What is claimed is:
1. A system for casting a melted material comprising:
a mold having a mold cavity within which the melted material is formed;
a coating disposed about the mold cavity which chemically reacts with the melted material such that the melted material is prevented from chemically reacting with the mold, said coating comprised of plate shaped particles having a length of 1/2-5 microns;
a mechanism for introducing the melted material into the mold such that the melted material infiltrates through the coating to the mold and chemically reacts with the coating to prevent the melted material from chemically reacting with the mold, said introducing mechanism in fluidic communication with the mold; and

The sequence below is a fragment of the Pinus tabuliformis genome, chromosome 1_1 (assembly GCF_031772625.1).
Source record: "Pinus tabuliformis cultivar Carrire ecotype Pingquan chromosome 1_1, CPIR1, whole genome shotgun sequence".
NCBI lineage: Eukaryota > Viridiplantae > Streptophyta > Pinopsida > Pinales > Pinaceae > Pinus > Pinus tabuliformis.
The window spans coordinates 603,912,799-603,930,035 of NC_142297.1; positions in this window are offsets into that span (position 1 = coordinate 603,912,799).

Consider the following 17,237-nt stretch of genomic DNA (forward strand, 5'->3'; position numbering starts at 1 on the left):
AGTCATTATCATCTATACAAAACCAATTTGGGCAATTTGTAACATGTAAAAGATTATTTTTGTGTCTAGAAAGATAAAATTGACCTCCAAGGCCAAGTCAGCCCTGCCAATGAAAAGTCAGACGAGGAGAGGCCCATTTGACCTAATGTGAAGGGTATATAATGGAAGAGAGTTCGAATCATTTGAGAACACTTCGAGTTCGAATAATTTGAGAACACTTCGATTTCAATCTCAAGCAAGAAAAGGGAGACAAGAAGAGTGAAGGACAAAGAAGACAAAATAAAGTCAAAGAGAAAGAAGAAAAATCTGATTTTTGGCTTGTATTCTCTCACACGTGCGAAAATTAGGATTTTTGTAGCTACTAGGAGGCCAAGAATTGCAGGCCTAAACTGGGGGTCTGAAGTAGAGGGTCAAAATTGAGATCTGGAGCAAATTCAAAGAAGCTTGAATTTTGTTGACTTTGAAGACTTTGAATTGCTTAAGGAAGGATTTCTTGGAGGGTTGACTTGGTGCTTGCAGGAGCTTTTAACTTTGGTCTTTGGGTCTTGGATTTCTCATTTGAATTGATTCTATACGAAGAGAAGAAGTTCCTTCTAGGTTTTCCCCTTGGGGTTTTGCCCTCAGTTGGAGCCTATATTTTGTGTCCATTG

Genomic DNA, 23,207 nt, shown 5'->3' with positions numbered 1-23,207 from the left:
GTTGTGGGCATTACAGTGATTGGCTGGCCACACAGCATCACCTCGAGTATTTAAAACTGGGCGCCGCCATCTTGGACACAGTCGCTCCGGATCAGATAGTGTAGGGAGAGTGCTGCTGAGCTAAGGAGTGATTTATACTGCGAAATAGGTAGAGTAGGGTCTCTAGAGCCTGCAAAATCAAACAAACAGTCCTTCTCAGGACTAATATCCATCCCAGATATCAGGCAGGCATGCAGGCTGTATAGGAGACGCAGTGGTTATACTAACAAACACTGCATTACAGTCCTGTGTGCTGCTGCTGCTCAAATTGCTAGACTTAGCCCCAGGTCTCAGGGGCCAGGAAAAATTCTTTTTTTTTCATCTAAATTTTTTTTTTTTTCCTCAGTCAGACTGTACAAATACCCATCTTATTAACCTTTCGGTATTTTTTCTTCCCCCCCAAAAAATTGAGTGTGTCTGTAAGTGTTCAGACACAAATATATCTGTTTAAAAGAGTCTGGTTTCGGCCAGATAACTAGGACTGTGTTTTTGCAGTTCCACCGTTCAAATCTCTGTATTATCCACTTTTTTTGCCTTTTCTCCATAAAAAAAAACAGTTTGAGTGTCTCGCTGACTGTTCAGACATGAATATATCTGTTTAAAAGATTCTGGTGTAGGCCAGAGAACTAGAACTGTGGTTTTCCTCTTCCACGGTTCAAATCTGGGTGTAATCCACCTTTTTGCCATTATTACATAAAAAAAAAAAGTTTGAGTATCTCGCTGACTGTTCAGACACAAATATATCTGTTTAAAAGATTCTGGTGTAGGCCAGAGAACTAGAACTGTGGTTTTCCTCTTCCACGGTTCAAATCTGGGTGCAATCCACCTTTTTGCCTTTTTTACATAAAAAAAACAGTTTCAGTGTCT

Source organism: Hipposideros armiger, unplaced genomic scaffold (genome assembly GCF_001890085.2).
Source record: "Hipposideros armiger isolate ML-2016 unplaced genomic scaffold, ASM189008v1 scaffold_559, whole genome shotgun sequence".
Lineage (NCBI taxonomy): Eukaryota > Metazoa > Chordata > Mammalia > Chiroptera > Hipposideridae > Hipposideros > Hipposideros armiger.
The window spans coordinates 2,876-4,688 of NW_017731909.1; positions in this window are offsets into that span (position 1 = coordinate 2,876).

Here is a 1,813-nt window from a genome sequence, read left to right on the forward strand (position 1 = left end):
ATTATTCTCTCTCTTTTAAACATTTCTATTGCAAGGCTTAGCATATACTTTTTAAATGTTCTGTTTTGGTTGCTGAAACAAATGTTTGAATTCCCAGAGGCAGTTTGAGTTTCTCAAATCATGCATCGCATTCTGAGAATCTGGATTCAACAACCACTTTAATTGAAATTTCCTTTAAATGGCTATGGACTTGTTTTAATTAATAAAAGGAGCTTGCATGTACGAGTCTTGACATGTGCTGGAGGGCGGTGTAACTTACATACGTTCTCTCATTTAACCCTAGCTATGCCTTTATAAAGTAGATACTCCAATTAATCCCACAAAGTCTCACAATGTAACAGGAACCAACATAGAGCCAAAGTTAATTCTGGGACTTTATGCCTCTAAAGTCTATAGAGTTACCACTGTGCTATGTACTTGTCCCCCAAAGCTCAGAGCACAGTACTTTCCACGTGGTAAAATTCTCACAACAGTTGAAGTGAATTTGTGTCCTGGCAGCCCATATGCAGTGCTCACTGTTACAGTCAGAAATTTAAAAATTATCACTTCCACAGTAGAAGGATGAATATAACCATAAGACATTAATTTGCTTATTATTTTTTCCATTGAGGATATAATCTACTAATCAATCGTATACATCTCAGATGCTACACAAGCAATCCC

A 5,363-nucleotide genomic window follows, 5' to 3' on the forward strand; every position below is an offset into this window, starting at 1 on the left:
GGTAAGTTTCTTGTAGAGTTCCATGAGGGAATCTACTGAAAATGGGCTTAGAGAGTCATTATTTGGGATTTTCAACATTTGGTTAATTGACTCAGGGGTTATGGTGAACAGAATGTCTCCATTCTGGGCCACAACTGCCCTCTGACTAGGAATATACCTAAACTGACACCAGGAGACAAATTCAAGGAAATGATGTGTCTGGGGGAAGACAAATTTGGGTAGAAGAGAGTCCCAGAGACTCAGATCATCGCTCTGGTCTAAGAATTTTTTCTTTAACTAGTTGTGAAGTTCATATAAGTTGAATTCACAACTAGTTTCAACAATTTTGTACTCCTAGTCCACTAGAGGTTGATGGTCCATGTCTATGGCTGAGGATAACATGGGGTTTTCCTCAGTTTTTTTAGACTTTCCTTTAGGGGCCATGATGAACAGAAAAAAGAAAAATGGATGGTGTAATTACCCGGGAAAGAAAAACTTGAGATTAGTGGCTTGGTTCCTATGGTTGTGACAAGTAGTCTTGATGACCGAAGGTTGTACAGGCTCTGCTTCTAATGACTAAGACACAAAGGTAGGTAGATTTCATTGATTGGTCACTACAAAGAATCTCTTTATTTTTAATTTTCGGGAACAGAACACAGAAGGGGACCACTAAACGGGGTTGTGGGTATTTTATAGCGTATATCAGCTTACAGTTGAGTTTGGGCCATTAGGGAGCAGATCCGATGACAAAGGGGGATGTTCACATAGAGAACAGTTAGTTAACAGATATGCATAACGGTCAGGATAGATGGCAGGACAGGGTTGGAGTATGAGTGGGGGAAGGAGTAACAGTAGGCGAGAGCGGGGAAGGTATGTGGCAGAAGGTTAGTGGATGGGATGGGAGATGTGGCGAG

a mechanism for heating the mold to a temperature above the melting temperature of the melted material while the melted material is introduced into the mold by the introducing mechanism.
2. A system as described in claim 1 wherein the particles are comprised of graphite.
3. A system as described in claim 1 wherein the particles are comprised of ceramic.
4. A system as described in claim 1 wherein the particles are comprised of metal.
5. A system as described in claim 1 wherein the particles are comprised of boron nitride.
6. A system as described in claim 1 wherein the particles are comprised of a mixture of graphite, ceramic and metal.
7. A system as described in claim 1 wherein the introducing mechanism includes a mechanism to force the material into the mold.
8. A system as described in claim 7 including reinforcement material disposed in the mold cavity.
9. A system as described in claim 1 wherein the mold is a porous mold.
10. A system as described in claim 1 wherein the mold is comprised of graphite.
11. A system as described in claim 1 wherein the mold is comprised of a composite.